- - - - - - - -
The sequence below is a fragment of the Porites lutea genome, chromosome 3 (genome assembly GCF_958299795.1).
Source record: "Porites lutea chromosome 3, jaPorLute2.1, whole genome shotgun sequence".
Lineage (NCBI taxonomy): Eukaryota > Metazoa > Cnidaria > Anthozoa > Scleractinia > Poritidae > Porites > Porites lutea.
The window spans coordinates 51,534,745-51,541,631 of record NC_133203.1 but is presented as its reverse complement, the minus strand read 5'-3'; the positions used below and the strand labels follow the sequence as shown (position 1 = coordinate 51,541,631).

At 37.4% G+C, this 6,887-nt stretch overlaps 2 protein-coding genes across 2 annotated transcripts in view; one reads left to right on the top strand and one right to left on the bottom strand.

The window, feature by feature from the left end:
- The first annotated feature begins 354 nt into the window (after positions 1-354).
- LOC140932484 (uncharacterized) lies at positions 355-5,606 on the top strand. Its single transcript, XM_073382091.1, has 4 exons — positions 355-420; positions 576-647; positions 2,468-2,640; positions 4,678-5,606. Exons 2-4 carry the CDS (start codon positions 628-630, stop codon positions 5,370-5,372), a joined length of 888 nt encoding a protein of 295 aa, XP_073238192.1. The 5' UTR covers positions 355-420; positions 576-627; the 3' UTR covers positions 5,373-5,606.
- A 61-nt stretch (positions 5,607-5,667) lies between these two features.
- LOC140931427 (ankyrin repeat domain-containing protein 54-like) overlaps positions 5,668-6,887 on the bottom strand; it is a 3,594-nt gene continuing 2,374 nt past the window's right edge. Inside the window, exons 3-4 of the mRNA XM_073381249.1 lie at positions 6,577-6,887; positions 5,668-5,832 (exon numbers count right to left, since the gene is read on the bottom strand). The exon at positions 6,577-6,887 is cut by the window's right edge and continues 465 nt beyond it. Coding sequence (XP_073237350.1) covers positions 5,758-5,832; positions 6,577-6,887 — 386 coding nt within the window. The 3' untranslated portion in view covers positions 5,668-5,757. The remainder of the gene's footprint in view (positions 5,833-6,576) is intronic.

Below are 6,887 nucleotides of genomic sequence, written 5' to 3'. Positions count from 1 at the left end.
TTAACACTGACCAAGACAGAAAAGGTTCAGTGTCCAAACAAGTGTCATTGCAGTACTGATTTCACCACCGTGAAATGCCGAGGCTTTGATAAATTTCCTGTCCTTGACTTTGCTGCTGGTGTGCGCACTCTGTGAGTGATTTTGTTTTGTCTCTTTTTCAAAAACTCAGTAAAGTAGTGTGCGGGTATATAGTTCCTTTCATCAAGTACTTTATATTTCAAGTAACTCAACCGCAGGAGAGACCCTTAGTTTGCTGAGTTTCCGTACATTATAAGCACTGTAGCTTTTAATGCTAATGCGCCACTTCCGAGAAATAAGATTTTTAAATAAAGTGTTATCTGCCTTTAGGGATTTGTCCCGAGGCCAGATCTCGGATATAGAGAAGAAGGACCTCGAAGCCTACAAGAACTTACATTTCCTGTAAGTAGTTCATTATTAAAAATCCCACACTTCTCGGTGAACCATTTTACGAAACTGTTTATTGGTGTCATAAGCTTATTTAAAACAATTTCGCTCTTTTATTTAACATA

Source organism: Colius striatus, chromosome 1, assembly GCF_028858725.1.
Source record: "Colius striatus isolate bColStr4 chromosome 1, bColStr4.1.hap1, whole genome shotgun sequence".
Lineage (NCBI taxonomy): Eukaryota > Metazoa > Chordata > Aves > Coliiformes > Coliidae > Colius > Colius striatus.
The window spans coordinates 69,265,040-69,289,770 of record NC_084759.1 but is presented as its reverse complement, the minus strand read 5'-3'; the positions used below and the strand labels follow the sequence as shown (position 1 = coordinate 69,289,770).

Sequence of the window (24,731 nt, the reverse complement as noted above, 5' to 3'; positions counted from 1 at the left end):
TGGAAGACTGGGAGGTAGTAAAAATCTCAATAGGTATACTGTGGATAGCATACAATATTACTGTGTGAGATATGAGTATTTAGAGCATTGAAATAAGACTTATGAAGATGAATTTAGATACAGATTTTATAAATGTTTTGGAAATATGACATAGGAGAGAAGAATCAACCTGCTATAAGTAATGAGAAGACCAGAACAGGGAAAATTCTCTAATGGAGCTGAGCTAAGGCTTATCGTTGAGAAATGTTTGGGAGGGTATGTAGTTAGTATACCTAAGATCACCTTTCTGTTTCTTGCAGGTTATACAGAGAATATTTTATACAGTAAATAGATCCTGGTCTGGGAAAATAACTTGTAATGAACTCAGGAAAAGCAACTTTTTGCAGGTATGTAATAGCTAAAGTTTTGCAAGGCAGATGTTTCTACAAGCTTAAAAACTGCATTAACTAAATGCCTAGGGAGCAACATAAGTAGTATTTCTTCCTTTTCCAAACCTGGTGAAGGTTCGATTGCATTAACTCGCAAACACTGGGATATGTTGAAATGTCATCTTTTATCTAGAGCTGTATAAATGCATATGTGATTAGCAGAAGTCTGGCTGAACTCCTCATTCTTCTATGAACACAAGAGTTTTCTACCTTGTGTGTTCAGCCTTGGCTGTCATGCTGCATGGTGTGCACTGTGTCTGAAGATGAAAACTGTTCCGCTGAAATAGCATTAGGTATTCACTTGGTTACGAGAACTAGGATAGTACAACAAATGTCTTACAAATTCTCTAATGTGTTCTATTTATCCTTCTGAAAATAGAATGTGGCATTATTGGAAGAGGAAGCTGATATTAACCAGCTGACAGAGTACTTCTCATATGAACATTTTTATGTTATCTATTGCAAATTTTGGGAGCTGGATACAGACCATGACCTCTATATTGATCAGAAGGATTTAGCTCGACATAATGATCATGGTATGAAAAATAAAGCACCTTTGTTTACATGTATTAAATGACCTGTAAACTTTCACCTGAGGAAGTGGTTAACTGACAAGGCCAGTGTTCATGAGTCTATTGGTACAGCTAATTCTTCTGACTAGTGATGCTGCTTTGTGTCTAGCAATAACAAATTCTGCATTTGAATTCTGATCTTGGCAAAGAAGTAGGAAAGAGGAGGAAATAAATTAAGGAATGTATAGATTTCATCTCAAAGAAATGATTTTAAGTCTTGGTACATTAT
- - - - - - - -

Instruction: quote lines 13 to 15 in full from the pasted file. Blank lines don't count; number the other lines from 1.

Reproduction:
Source organism: Colius striatus, chromosome 1, assembly GCF_028858725.1.
Source record: "Colius striatus isolate bColStr4 chromosome 1, bColStr4.1.hap1, whole genome shotgun sequence".
Lineage (NCBI taxonomy): Eukaryota > Metazoa > Chordata > Aves > Coliiformes > Coliidae > Colius > Colius striatus.